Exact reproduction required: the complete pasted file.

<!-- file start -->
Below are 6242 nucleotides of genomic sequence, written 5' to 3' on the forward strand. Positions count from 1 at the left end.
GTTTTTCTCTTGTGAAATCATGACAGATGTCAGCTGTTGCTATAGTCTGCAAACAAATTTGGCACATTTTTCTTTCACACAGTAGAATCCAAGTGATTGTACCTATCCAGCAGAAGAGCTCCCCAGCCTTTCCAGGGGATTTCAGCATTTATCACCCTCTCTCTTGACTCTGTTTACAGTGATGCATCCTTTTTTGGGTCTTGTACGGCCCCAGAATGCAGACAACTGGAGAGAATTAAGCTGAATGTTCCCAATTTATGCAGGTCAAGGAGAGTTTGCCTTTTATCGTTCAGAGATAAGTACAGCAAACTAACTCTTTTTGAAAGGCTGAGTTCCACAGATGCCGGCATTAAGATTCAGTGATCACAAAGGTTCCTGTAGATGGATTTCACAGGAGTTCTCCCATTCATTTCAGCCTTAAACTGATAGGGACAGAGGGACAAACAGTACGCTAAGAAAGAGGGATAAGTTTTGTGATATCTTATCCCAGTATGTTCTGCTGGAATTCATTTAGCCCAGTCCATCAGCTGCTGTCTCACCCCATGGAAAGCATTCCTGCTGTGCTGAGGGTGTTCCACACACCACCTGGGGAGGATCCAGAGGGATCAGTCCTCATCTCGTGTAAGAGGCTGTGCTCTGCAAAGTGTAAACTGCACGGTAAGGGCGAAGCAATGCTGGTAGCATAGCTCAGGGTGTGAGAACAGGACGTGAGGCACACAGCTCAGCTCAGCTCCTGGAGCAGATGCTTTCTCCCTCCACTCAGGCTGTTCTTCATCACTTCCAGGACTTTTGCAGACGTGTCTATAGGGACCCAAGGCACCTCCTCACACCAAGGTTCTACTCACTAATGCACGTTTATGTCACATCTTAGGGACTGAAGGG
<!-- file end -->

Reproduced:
Below are 6242 nucleotides of genomic sequence, written 5' to 3' on the forward strand. Positions count from 1 at the left end.
GTTTTTCTCTTGTGAAATCATGACAGATGTCAGCTGTTGCTATAGTCTGCAAACAAATTTGGCACATTTTTCTTTCACACAGTAGAATCCAAGTGATTGTACCTATCCAGCAGAAGAGCTCCCCAGCCTTTCCAGGGGATTTCAGCATTTATCACCCTCTCTCTTGACTCTGTTTACAGTGATGCATCCTTTTTTGGGTCTTGTACGGCCCCAGAATGCAGACAACTGGAGAGAATTAAGCTGAATGTTCCCAATTTATGCAGGTCAAGGAGAGTTTGCCTTTTATCGTTCAGAGATAAGTACAGCAAACTAACTCTTTTTGAAAGGCTGAGTTCCACAGATGCCGGCATTAAGATTCAGTGATCACAAAGGTTCCTGTAGATGGATTTCACAGGAGTTCTCCCATTCATTTCAGCCTTAAACTGATAGGGACAGAGGGACAAACAGTACGCTAAGAAAGAGGGATAAGTTTTGTGATATCTTATCCCAGTATGTTCTGCTGGAATTCATTTAGCCCAGTCCATCAGCTGCTGTCTCACCCCATGGAAAGCATTCCTGCTGTGCTGAGGGTGTTCCACACACCACCTGGGGAGGATCCAGAGGGATCAGTCCTCATCTCGTGTAAGAGGCTGTGCTCTGCAAAGTGTAAACTGCACGGTAAGGGCGAAGCAATGCTGGTAGCATAGCTCAGGGTGTGAGAACAGGACGTGAGGCACACAGCTCAGCTCAGCTCCTGGAGCAGATGCTTTCTCCCTCCACTCAGGCTGTTCTTCATCACTTCCAGGACTTTTGCAGACGTGTCTATAGGGACCCAAGGCACCTCCTCACACCAAGGTTCTACTCACTAATGCACGTTTATGTCACATCTTAGGGACTGAAGGG